In his post about Jeff Francouer, David Pinto does an outstanding job explaining what a batter’s value really boils down to:
…. Outs are the currency of baseball. Players who can buy more runs per out, or conversely, spend fewer outs per run, are richer hitters. An easy way to look at this, something you can do off any stat sheet or the back of a baseball card, is to use batting outs per run…
…. Since 2005, Francoeur’s first season, 163 players accumulated at least 2000 plate appearances. Among those, Albert Pujols spends the fewest outs per run, 3.14. Jason Kendall spends the most, 7.34. J.D. Drew ranks 26th, a run costing him 4.12 outs. Francoeur ranks 107th, a run costing him 5.33 outs. In other words, it costs Francoeur 121 more outs than Drew to produce 100 runs. That’s four and a half games of outs.
I’d say the majority of Giants hitter during that time land closer to Francouer than they do to Pujols.
I’d also like to see where Bonds ended up during his historic 2000-2004 run.
I’ll send him an email and ask him where the Giants hitters rank in his analysis.
UPDATE: David sent me the info. As I suspected, several Giants (and ex-Giants) rank among the very worst everyday players using David’s runs per outs standard.
Randy Winn ranks 145th (6.04 outs/run) out of the 164 players in the study (good luck, Yankee fans), just ahead of Double Play AJ (6.13). Juan Uribe ranks 139th (5.84), just behind our old friend Pedro Feliz (5.83). Freddie Sanchez ranks 136th (5.80), Bengie Molina 121st (5.57). Aaron Rowand 116th (5.48), and Edgar Renteria ranks 112th (5.42).
Interestingly enough, Aubrey Huff sits in 88th place (5.11), just 4 places behind new Yankee Curtis Granderson (5.08), while Mark DeRosa has the best ranking of any Giants player listed, 55th best (4.64), so maybe, just maybe, DeRosa and Huff will improve the offense as much as some people seem to think they will.
I will highlight, of course, that my personal pet peeve player, the one proverbial “One that got away” Adam Dunn, ranks 29th, using just 4.15 outs for every run he produces.
Using David’s spread sheet and formula, (yes, my friends, I, too, am not an idiot), I calculate that Pablo Sandoval uses 4.40 outs/run produced, which would rank him 40th on this list. Travis Ishikawa and Fred Lewis both come out poorly using this method, at 5.45 and 5.38 outs/run, respectively.
The overall list shows a fairly constant correlation between OBP and outs/runs produced, not exact, but close.
However, as much as it pains me to admit it, I may be wrong about the two newest guys, or at least I’ll say that I hope I’m wrong. Notwithstanding their potential declines and injury issues, over the last several years, Huff and DeRosa have managed to be modestly efficient offensive players. Freddie Sanchez has not. Pinto’s study demonstrates with brutal clarity exactly what we’ve been saying here all along, he is an empty batting average, and certainly not worth the money and prospects the Giants gave up to get him.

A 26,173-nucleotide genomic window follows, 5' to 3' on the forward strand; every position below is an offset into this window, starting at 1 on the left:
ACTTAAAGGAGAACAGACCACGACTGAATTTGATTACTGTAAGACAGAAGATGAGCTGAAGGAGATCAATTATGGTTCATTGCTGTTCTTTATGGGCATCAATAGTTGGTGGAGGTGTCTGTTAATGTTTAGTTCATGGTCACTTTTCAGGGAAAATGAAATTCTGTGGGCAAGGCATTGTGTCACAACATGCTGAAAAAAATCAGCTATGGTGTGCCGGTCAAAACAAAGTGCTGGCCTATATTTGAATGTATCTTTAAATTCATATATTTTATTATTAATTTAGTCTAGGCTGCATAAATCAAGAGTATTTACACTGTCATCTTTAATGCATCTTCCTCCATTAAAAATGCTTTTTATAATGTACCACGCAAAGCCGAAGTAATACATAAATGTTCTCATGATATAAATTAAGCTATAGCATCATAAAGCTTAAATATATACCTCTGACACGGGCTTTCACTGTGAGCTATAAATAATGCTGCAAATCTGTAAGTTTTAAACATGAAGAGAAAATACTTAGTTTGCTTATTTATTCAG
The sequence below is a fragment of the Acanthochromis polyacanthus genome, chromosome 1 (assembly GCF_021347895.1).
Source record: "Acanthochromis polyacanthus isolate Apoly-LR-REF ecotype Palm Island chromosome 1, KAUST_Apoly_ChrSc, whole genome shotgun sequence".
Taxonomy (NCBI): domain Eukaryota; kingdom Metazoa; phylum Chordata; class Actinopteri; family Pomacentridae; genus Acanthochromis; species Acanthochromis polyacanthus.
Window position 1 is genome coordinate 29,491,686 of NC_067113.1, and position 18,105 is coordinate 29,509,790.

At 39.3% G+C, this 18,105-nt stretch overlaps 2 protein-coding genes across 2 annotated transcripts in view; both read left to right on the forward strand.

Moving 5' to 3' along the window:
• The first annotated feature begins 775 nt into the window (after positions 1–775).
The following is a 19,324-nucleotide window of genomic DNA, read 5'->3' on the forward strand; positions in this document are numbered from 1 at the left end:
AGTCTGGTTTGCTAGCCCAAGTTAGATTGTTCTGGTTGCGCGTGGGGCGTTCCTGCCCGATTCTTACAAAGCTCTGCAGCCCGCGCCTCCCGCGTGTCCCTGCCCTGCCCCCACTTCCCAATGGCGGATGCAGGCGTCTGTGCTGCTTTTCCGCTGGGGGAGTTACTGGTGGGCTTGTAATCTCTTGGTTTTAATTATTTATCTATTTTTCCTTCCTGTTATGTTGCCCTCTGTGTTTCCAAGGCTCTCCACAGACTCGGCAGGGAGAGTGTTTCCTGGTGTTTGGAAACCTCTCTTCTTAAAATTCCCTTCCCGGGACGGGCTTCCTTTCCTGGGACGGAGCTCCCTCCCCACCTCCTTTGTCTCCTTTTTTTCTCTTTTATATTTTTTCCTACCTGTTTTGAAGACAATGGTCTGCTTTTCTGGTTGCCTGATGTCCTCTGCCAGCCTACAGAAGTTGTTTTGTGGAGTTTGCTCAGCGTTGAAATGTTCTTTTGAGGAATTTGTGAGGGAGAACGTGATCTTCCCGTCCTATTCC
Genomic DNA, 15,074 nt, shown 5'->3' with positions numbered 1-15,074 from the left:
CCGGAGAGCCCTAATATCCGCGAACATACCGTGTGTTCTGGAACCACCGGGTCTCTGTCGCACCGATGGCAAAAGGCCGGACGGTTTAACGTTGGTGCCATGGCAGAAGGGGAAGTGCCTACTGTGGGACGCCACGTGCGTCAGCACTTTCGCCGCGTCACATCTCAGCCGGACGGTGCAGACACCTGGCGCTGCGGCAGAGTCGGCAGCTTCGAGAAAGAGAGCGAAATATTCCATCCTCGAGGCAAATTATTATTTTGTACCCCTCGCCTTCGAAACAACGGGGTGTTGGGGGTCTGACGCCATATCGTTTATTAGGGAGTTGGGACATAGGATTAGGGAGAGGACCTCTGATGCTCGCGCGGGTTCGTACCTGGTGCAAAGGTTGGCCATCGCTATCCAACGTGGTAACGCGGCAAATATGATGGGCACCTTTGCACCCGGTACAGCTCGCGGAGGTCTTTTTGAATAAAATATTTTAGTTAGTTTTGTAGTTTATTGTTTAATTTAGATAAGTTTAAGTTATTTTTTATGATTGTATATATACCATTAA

As I wrote at the time of the trade, he’s essentially the same as Juan Uribe:
Sanchez, 31 years old, is a career .300 hitter, but he’s never walked more than 32 times in a season, his career high in home runs is 11, and his career OBP is just .336. He’s ranked fifth among NL second basemen in just about every category, which is to say, we traded our top draft pick from 2007 for a league average second baseman. For an easy comparison, let’s look at Juan Uribe.
J. Uribe 72 G 222 AB 17 2B 4 HR 21 RBI 10 BB 47 SO .284/.313/.432 .745 OPS
Sanchez 86 G 355 AB 28 2B 6 HR 34 RBI 20 BB 60 SO .296/.334/.442 .776 OPS
I can’t for the life of me imagine how that kind of minimal upgrade would be worth one of the top forty prospects in all of baseball. Trading Alderson is fine, but WE NEEDED HOME RUNS AND WALKS!!!! Instead, we get two more 30-year old guys who are league average hitters. Can you see? This is systemic, because Brain Sabean does not know how to evaluate hitters, player value, or how to build a team.
Now we can add outs/runs produced:
J. Uribe 5.85 outs/runs produced
Sanchez 5.80 outs/runs produced
Yeah, that looks pretty good.
I also ran Bonds’ historic 2000-2004 run using David’s formula (outs per run is (AB-hits)/((Runs Scored + RBI)/2)). During that period of time, 5 years, Bonds had 2122 at bats, and, well, let’s just side by side him with Pujols:
Barry 2122 AB 1402 outs 1142 runs produced 2.24 outs/runs produced
Albert 3354 AB 1853 outs 1179 runs produced 3.14 outs/runs produced
Wow! Bonds, at his peak, was 70% more efficient than the best player alive today.
Hat tip, and then some, to my good friend, David Pinto.